Eating and Drinking Well in Madrid
As Spain's most vibrant melting pot, Madrid is home to countless regional Spanish restaurants serving everything from Valencian paella to Basque pintxos, but the most classic fare closely resembles that of Castile.
With a climate sometimes described as nueve meses de invierno y tres de infierno (nine months of winter and three of hell), it's no surprise that the local cuisine is essentially comfort food. Garlic soup, stewed chickpeas, and roast suckling pig and lamb are standard components of Madrid feasts, as are baby goat and deeply flavored beef from Ávila and the Sierra de Guadarrama. Cocido madrileño (a meat-packed winter stew) and callos a la madrileña (stewed tripe) are favored local specialties, while jamón ibérico de bellota (acorn-fed Iberian ham)—a specialty from las dehesas, the rolling oak forests of Extremadura and Andalusia—is a staple on special occasions. Summer fare hinges on minimally manipulated fruits and vegetables, while contemporary restaurants frequently offer lighter dishes.
But don't feel tethered to Spanish cuisine—the city's diverse and ever-increasing immigrant populations have given rise to countless exceptional, and often fantastically affordable, international restaurants. The overall quality of Chinese and Senegalese restaurants is particularly noteworthy.
Itinerant grazing from tavern to tavern is especially popular in Madrid, beneficiary of tapas traditions from every corner of Spain. The areas around Plaza Santa Ana, Plaza Mayor, Calle Ponzano, and Cava Baja buzz with excitement as crowds drink beer and wine while devouring platefuls of boquerones en vinagre (vinegar-cured anchovies), calamares a la romana (fried squid), or albóndigas (meatballs).
Sopa de ajo (garlic soup), also known as sopa castellana, is a homey soup that starts with an unapologetically garlicky ham-bone stock. Stale bread is then torn in to thicken it up, followed by a cracked egg—a final enriching flourish. Caldo (hot chicken or beef broth), a Madrid favorite on wet winter days, is often offered free of charge in traditional bars and cafés with an order of anything else.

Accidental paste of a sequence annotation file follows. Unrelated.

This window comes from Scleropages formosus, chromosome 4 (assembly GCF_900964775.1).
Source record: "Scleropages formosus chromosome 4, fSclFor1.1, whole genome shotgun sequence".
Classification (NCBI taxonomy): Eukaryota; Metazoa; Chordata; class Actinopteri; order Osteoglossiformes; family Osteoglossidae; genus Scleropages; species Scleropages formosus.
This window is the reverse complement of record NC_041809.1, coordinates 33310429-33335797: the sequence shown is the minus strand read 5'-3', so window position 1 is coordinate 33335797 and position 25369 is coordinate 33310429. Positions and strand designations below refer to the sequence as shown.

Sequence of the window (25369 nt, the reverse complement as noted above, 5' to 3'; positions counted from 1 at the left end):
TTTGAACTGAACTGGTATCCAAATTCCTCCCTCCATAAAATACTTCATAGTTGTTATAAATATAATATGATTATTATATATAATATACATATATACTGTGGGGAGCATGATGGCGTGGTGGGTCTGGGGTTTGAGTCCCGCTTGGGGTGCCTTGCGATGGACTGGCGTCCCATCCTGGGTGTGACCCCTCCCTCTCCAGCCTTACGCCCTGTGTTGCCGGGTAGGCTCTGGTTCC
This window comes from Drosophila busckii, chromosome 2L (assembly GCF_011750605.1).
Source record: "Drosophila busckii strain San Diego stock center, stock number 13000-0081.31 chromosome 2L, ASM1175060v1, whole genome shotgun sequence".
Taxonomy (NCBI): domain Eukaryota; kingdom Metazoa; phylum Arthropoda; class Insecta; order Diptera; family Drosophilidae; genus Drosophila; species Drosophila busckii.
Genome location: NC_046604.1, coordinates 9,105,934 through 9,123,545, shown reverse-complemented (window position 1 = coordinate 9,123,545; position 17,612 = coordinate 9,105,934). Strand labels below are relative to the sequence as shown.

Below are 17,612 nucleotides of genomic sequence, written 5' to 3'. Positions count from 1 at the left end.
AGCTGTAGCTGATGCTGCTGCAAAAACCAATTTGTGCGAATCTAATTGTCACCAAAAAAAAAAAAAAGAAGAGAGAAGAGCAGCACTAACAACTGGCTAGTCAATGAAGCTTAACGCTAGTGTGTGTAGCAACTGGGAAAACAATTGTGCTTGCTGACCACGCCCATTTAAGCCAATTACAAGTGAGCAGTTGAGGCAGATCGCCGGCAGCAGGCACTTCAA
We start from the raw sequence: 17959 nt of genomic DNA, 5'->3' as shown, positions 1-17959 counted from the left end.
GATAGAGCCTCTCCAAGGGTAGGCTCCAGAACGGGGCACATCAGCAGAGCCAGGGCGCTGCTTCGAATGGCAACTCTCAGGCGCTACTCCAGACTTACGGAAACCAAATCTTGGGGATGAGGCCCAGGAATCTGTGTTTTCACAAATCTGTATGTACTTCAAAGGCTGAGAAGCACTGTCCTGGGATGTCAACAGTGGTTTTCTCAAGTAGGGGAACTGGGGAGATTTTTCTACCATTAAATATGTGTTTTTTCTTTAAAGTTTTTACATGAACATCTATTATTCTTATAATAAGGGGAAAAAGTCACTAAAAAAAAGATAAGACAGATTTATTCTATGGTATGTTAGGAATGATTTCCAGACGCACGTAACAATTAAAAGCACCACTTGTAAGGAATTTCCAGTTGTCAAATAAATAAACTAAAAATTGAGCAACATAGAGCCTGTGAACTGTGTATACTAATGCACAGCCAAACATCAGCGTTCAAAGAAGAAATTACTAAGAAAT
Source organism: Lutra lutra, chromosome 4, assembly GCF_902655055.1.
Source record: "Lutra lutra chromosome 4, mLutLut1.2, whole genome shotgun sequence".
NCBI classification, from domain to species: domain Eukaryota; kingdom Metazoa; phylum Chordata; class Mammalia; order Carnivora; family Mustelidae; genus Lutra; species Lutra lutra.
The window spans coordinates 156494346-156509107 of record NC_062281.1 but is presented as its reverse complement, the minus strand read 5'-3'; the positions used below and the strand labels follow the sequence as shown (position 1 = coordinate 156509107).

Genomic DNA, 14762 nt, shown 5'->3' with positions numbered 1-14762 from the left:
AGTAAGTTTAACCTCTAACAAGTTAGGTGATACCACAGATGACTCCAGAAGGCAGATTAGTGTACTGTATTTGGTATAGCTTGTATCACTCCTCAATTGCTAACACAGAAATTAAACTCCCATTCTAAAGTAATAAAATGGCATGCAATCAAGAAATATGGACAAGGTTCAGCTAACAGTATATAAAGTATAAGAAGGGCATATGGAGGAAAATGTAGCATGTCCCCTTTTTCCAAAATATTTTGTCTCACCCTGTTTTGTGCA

Cocido madrileño is Madrid's ultimate comfort food, a boiled dinner of garbanzo beans, vegetables, potatoes, sausages, pork, and hen simmered for hours in earthenware crocks over coals and presented in multiple courses. It is usually served in an earthenware casserole to keep the stew piping hot. Estofado de judiones de La Granja (broad-bean stew) is another soul-satisfying favorite: pork, quail, ham, or whatever meat is available simmers with onions, tomatoes, carrots, and luxuriously creamy broad beans from the Segovian town of La Granja de San Ildefonso.
Asadores (restaurants specializing in roasts) are an institution in and around Madrid, where the cochinillo asado, or roast suckling pig, is the crown jewel. Whether you taste this culinary specialty at Casa Botín in Madrid or Mesón de Cándido in Segovia or Adolfo Restaurant in Toledo, the preparation is largely the same: milk-fed piglets are roasted in oak-burning wood ovens and emerge shatteringly crisp yet tender enough to carve using the edge of a plate. Lechazo, or milk-fed lamb, is another asador stalwart that emerges from wood ovens accompanied by the aromas of oak and Castile's wide meseta: thistle, rosemary, and thyme.
The traditional Madrid house wine, a coarse Valdepeñas from La Mancha, south of the capital, has fallen out of favor as better-quality cuvées from Rioja and Ribera del Duero (for reds) and Rueda and Rías Baixas (for whites) have become more readily available. Deep-pink rosados, the best of which hail from Rioja, Catalonia, and Navarra, are increasingly popular in the summer. Natural wines—made largely without additives and pesticides in family-run bodegas (wineries)—are becoming trendier by the minute and can be enjoyed at a number of specialty bars and restaurants.
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